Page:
"Sometimes you have to try something "off the wall" when the way you've been trying to solve problems doesn't work."
We recently upgraded my son's phone. We were getting ready to upgrade anyway, but the thing that put us over the edge was that a couple of weeks ago his phone wouldn't charge. Now, we had recently replaced the battery in the phone, so the fact that it wouldn't charge was particularly concerning. We would have had to do the upgrade much sooner, but after a day of frustration, my son literally threw the phone against the wall and it started working. A visit to the tech center revealed that the charging problem was actually due to lint having collected in the charging cable connector slot, preventing the charger from connecting to the battery. The wall toss moved the lint just enough to complete the connection. The technician cleaned it out and, after upgrading my son's phone, we gave his old one — with the brand-new battery — to my daughter. Of course, the process of backup-and-restore for both phones didn't go as smoothly as the documentation would have suggested, but that's another story. Sometimes you have to try something "off the wall" when the way you've been trying to solve problems doesn't work. With that in mind, I am happy to share with you our Fall 2017 issue of Verification Horizons.
Our featured article for this issue is from our friends at IROC Technologies, who share their thoughts on "EDA Support for Functional Safety — How Static and Dynamic Failure Analysis Can Improve Productivity in the Assessment of Functional Safety." As we've discussed before, the ISO 26262 Automotive Safety Standard focuses on verifying that a safety-critical design can continue to function correctly even in the presence of various faults. This article shows techniques that can be used to build and optimize the fault model to define the set of faults to be injected, and it shares some impressive results that you'll be able to see in your environment.
Next, our friends from Codasip, Ltd. present a "Step-by-step Tutorial for Connecting Questa® VIP into the Processor Verification Flow," in which they show how QVIP Configurator can be used to add Mentor Questa® VIP components into processor verification environments. Their automation flow can generate an RTL and accompanying UVM verification environment from a high-level description of a RISC-V processor. By making it easier to set up the QVIP component to fit into the customized environment, the Configurator lets you take advantage of the built-in verification capabilities of the QVIP to strengthen the auto-generated UVM environment.
In "PA GLS: The Power Aware Gate-level Simulation," my Mentor colleague Progyna Khondkar takes us through the steps required to take advantage of Liberty libraries so that Questa® PA-SIM can extract cell-level attributes that combine with UPF to model power-aware functionality.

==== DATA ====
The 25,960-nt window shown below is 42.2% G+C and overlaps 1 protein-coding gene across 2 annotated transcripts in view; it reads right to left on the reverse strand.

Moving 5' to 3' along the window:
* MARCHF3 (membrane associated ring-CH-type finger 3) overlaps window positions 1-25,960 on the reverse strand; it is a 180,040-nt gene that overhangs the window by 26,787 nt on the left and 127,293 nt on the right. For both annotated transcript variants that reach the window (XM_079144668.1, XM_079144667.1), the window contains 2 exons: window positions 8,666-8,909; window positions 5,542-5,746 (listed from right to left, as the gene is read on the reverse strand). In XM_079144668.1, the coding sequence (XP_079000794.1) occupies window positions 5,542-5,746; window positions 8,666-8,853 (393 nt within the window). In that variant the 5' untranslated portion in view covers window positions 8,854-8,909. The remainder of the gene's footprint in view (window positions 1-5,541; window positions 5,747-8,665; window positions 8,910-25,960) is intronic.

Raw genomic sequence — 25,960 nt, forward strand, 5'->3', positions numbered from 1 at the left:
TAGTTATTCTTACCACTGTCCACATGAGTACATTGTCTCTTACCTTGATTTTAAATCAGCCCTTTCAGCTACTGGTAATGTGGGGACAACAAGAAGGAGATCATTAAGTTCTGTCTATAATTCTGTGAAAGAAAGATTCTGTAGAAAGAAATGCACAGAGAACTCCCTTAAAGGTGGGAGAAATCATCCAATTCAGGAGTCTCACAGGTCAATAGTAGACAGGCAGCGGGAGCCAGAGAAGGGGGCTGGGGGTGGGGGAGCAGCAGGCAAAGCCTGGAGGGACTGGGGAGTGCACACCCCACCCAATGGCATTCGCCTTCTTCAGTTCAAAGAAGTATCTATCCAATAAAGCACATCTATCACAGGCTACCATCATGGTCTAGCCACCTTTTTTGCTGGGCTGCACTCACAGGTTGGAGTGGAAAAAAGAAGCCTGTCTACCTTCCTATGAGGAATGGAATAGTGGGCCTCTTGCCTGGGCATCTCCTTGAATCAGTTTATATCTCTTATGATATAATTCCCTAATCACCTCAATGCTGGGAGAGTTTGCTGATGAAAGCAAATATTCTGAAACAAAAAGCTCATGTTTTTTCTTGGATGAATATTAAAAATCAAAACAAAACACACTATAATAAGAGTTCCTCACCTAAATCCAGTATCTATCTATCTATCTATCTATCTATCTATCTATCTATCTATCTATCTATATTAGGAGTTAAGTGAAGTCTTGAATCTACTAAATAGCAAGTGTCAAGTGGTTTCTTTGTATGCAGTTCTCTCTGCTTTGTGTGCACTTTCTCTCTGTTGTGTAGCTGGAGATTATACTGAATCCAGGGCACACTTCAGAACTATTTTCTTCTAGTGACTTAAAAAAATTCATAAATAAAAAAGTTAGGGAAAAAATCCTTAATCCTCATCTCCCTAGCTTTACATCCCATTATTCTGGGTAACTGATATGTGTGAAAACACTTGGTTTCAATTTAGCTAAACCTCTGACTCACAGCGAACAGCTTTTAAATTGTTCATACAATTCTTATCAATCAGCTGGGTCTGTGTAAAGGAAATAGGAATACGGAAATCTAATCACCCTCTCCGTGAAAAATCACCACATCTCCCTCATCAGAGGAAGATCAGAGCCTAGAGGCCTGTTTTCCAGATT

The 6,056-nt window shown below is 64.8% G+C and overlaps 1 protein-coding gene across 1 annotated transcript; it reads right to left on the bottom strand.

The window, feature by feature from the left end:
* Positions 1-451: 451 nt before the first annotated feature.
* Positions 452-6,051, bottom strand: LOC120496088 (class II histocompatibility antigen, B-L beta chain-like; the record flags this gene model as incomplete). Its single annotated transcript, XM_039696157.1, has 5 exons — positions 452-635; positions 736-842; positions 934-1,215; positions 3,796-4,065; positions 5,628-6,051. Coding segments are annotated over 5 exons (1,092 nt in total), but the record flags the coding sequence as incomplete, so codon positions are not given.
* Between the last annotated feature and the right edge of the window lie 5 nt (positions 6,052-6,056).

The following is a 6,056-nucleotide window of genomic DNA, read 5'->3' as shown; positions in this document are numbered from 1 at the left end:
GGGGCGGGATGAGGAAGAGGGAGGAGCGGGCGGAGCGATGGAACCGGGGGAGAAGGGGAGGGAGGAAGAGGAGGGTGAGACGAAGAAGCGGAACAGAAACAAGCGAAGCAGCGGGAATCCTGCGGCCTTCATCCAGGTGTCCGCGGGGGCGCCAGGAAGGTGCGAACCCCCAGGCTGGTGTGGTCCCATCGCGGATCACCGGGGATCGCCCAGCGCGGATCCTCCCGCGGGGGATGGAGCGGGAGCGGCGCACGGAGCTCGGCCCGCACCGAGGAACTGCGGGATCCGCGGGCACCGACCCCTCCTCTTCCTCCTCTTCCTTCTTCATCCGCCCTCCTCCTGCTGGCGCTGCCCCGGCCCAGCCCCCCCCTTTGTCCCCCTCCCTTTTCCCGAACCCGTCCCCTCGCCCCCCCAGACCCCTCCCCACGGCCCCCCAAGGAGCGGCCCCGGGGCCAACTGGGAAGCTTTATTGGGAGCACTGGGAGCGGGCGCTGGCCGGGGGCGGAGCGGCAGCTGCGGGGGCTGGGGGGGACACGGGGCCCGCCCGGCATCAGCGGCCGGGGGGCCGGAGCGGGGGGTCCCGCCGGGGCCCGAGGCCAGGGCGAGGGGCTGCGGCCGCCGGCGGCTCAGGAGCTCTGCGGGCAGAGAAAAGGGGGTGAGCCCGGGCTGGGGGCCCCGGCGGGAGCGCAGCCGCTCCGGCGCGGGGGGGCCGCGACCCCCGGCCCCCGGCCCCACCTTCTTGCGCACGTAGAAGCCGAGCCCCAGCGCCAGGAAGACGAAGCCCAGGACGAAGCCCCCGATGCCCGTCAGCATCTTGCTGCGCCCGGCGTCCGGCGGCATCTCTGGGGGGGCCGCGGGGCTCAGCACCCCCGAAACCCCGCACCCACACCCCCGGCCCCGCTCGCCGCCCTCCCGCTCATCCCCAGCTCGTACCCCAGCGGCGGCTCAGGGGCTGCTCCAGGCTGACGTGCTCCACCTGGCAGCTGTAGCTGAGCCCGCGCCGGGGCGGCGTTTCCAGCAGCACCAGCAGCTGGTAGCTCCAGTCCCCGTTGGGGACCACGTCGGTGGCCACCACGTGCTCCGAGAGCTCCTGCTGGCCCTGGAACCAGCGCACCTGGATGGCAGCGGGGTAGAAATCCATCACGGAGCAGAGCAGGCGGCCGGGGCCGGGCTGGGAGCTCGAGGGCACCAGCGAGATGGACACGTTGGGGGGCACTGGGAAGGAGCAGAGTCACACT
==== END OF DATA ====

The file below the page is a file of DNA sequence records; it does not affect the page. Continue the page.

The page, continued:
We next introduce a pair of formal-verification-related articles from members of our Mentor formal verification team. The first is "Reset Verification in SoC Designs," where you'll learn about several common reset tree verification issues and how to solve them. The authors also share some of the results that Questa's ResetCheck formal "app" can provide in addressing these issues.
In "Debugging Inconclusive Assertions and a Case Study," we learn what to do when your formal verification run is unable to either prove an assertion exhaustively or find an error trace that violates the assertion. This often happens because the complexity of the design outpaces the formal tool's capability, so you'll see some tips and tricks to figure out why the analysis was inconclusive and reduce the complexity of the formal analysis so that you can fully verify the assertion.
Last but not least, my friend and colleague Matthew Ballance continues his series of articles discussing the new Accellera Portable Stimulus standard with "Getting Generic with Test Intent: Separating Test Intent from Design Details with Portable Stimulus." In this article you'll learn how PSS can be used to describe generic test intent for generating memory traffic in a typical SoC and how the separation built into PSS lets that single intent specification target different "implementation flavors" of the SoC. You'll also see how you can specify the test intent independent of the actual design details, dramatically boosting your verification productivity.
My son is now back at college with his new phone. Everything seems to be working fine. Our only problem now is that my daughter's playlists appear to be missing. I'm off to do a little more debugging. In the meantime, I hope you enjoy this issue of Verification Horizons.
Editor, Verification Horizons
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